In lieu of an abstract, here is a brief excerpt of the content:

Book Reviews253 lyric poetry. While specialists will naturally be attracted to individual essays within Gender and Reading, it is clear that the book has been edited to form a coherent and interrelated whole. Each essay leads into the one coming after it, and there is an evident overlap between the first of the three parts and the last. As for the intended readers of Gender and Reading, these are just as much men as women. The book makes its important point richly and well, and it is a point no professor of literature should miss. LEE H. DOWLING University ofHouston REGENIA GAGNIER. Idylls ofthe Marketplace: Oscar Wilde and the Victorian Public. Stanford: Stanford University Press, 1986. 255 p. Regenia Gagnier's new book on Wilde is clearly essential readingfor anyone interested in late Victorian literature and culture. Her primary task is to provide readers with new insights into Wilde as an important and representative figure of that period. The book, however, should be read even by those who have little interest in Wilde or his age because it serves as a model for how scholars may fuse historical research with critical methodologies suggested by recent literary and cultural theory to yield new and valuable insights into even the most unlikely texts. The book is a powerful example of what Herbert Lindenberger (a colleague of Gagnier whose help she acknowledges) has characterized as a much needed new approach to literary history. Unlike the "old" literary historian, who "could take for granted the integrity and autonomy of art" ("Toward a New History in Literary Study" Profession 84, 17), Gagnier instead works to show that "Wilde's texts are embedded in other historical discourse; that seeing the relevant discourse in relation to discernible audiences illuminates Wilde's work considerably; and that ultimately Wilde's works must be seen to have contributed to the creation of texts and audiences of the time" (4). Gagnier moves outside the more traditional, idealistic realm of literary criticism, warning that "[r]eaders accustomed to long analyses of literary texts may be surprised at the unusual amount of historical discourse included here" (4). Rather than focus exclusively on the world of art, Gagnier revealingly draws upon the discourse of a number of late-Victorian institutions: "Journalism, advertising, public schools, homosexual communities, criminology, etiquette, theater, and prisons ..." (5). The result is a strong argument that a new understanding of aestheticism emerges from a study of Wilde's relationship to his audiences in the 1890s: "This aestheticism was an engaged protest against Victorian utility, rationality, scientific factuality, and technological progress — in fact, against the whole middle-class drive to conform — but the emphasis is on engaged" (3). Thus Gagnier's goal is to demonstrate that a movement which is often viewed as a turning away from the world was dynamically enmeshed with — and actually helped to create — other historical discourses of the time. Gagnier takes Wilde at his word when he states, "I was a man who stood in symbolic relations to the art and culture of my age." Drawing on the work of Bakhtin and cultural critics such as Baudrillard, Benjamin, Adorno, and Debord, Gagnier demonstrates the dialogic relationship that Wilde's work takes up with other discourses of a society that was turning art into a commodity. 254Rocky Mountain Review For example, she shows how the often misunderstood "Pen, Pencil, and Poison" — generally seen as an argument for the amoral nature of art — is, instead, a criticism ofthe specialization and separation that had been forced upon the art world by bourgeois art criticism. Her treatment of Dorian Gray is particularly interesting. Her impressive knowledge ofFrench aestheticism allows her to clear up the mistaken notions many people still hold about Wilde's debt to the French. Rather than talk only about literary influence, Gagnier demonstrates that the concepts of dandy and gentleman stood in a controversial and well publicized relationship to one another within the journalism, advertising, and writings about the public schools of the time. Dorian Gray, an exploration of the life of a gentleman turned dandy, is thus seen as an ideological battleground on which two views of how men are to behave is fought out. When we...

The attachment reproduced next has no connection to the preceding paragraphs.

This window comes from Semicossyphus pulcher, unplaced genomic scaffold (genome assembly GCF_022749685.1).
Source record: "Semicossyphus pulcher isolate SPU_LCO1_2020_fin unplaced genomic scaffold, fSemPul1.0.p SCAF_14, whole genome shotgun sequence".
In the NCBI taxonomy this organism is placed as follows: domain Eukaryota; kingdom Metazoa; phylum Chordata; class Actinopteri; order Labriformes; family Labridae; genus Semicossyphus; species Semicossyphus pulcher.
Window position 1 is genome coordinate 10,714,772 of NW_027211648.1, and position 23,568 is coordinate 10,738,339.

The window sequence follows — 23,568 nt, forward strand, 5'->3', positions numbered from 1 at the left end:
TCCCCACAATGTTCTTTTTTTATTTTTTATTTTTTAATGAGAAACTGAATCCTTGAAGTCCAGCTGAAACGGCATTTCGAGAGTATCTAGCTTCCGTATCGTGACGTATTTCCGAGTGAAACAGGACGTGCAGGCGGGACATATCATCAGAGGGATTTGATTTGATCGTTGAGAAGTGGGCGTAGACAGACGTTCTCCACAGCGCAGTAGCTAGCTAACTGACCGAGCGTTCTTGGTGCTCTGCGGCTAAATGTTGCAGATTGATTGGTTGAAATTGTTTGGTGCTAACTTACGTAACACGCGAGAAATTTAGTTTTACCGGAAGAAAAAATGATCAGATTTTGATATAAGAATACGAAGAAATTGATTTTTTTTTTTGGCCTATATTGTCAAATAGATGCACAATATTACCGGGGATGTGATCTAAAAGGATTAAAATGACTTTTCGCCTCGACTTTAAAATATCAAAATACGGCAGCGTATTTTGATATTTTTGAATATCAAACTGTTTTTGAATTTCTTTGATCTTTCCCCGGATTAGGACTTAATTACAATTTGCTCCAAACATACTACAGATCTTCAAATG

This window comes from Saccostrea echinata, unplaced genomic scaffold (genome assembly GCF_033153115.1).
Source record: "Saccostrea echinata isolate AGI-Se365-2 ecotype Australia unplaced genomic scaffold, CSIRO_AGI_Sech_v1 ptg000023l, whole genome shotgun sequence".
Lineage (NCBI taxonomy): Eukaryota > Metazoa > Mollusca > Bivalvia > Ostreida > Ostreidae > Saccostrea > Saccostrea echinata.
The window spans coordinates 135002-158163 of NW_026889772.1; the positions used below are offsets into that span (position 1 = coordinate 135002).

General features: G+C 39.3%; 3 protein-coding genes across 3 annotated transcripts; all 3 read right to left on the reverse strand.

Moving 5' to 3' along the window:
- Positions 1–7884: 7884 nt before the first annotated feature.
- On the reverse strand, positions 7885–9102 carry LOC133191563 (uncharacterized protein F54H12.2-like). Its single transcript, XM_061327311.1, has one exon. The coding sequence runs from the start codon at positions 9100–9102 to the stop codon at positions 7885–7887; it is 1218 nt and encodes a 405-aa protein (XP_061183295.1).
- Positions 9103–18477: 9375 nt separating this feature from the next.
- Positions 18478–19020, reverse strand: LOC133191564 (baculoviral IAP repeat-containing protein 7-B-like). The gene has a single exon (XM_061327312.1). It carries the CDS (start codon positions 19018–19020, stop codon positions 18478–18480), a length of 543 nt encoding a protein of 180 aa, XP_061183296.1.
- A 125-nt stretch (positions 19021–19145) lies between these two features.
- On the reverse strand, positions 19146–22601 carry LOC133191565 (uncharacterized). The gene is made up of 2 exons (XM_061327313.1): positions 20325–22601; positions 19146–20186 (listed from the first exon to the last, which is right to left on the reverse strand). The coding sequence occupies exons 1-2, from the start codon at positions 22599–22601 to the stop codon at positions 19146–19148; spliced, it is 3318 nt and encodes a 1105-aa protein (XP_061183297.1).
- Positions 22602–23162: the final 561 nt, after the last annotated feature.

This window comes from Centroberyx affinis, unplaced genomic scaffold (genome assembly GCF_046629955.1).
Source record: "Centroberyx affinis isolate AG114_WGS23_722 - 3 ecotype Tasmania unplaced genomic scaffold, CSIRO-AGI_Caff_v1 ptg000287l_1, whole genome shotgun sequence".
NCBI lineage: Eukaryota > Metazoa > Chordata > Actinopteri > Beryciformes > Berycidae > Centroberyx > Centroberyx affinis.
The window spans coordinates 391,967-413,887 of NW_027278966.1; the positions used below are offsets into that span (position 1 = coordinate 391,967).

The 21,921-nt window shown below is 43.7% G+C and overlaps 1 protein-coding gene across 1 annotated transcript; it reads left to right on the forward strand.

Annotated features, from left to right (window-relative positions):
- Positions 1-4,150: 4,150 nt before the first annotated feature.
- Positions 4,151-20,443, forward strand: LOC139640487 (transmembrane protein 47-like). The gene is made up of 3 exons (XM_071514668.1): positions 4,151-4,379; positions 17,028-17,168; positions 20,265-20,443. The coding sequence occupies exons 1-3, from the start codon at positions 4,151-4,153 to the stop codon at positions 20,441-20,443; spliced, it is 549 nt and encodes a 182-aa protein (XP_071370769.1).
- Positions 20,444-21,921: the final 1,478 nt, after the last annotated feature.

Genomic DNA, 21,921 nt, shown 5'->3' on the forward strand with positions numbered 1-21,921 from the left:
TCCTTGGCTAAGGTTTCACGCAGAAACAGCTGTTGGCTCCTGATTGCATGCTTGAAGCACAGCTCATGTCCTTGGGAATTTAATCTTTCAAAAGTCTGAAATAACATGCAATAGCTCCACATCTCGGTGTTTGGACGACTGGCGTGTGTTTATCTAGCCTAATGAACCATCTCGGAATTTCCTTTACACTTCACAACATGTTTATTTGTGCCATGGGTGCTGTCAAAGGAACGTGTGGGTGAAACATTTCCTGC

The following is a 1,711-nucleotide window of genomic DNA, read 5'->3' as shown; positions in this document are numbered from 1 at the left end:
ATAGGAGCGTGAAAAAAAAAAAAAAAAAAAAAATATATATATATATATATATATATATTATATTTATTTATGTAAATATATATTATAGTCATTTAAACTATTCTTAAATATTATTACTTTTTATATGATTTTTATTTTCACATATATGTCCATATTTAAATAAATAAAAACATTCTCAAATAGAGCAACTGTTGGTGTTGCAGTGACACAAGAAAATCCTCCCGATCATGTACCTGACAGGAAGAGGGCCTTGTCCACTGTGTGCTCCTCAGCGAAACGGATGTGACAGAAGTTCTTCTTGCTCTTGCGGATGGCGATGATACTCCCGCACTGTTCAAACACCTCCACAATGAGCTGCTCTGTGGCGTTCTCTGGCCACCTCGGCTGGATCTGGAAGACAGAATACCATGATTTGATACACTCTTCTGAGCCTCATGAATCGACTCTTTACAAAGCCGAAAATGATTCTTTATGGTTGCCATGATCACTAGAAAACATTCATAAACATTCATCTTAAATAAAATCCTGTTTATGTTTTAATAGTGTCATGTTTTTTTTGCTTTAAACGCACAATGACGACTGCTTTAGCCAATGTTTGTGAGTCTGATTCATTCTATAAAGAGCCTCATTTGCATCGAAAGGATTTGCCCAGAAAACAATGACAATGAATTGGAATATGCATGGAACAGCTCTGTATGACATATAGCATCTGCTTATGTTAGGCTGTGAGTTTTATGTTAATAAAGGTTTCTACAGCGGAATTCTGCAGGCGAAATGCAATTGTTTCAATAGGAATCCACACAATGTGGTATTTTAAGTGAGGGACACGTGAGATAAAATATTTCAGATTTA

Additional Information

Print ISSN
pp. 253-254
Launched on MUSE
Open Access
Back To Top

This website uses cookies to ensure you get the best experience on our website. Without cookies your experience may not be seamless.